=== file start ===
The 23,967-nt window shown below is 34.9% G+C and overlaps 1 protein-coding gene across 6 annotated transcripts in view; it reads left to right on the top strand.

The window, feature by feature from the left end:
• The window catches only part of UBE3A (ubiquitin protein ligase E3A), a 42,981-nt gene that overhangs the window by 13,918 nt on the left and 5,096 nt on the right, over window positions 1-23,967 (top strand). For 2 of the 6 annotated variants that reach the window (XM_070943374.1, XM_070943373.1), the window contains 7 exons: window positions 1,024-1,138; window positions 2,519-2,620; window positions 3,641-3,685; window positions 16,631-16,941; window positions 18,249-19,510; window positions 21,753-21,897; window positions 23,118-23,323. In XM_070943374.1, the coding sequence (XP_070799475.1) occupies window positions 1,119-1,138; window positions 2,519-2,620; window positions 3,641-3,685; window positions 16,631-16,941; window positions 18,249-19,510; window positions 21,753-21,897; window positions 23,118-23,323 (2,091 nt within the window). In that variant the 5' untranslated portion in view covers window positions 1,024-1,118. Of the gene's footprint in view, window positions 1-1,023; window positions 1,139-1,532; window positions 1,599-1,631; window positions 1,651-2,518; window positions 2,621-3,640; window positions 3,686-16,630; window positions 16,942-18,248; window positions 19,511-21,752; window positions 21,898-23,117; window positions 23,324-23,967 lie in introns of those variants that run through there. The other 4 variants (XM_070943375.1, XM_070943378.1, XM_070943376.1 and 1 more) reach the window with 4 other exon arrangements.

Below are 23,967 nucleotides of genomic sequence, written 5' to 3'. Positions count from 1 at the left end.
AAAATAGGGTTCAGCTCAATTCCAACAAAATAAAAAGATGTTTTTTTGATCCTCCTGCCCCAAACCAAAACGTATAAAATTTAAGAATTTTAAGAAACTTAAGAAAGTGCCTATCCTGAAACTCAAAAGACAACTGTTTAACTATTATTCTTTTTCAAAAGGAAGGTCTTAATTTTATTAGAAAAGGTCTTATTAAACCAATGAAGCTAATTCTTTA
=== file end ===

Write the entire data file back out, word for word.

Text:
The 23,967-nt window shown below is 34.9% G+C and overlaps 1 protein-coding gene across 6 annotated transcripts in view; it reads left to right on the top strand.

The window, feature by feature from the left end:
• The window catches only part of UBE3A (ubiquitin protein ligase E3A), a 42,981-nt gene that overhangs the window by 13,918 nt on the left and 5,096 nt on the right, over window positions 1-23,967 (top strand). For 2 of the 6 annotated variants that reach the window (XM_070943374.1, XM_070943373.1), the window contains 7 exons: window positions 1,024-1,138; window positions 2,519-2,620; window positions 3,641-3,685; window positions 16,631-16,941; window positions 18,249-19,510; window positions 21,753-21,897; window positions 23,118-23,323. In XM_070943374.1, the coding sequence (XP_070799475.1) occupies window positions 1,119-1,138; window positions 2,519-2,620; window positions 3,641-3,685; window positions 16,631-16,941; window positions 18,249-19,510; window positions 21,753-21,897; window positions 23,118-23,323 (2,091 nt within the window). In that variant the 5' untranslated portion in view covers window positions 1,024-1,118. Of the gene's footprint in view, window positions 1-1,023; window positions 1,139-1,532; window positions 1,599-1,631; window positions 1,651-2,518; window positions 2,621-3,640; window positions 3,686-16,630; window positions 16,942-18,248; window positions 19,511-21,752; window positions 21,898-23,117; window positions 23,324-23,967 lie in introns of those variants that run through there. The other 4 variants (XM_070943375.1, XM_070943378.1, XM_070943376.1 and 1 more) reach the window with 4 other exon arrangements.

Below are 23,967 nucleotides of genomic sequence, written 5' to 3'. Positions count from 1 at the left end.
AAAATAGGGTTCAGCTCAATTCCAACAAAATAAAAAGATGTTTTTTTGATCCTCCTGCCCCAAACCAAAACGTATAAAATTTAAGAATTTTAAGAAACTTAAGAAAGTGCCTATCCTGAAACTCAAAAGACAACTGTTTAACTATTATTCTTTTTCAAAAGGAAGGTCTTAATTTTATTAGAAAAGGTCTTATTAAACCAATGAAGCTAATTCTTTA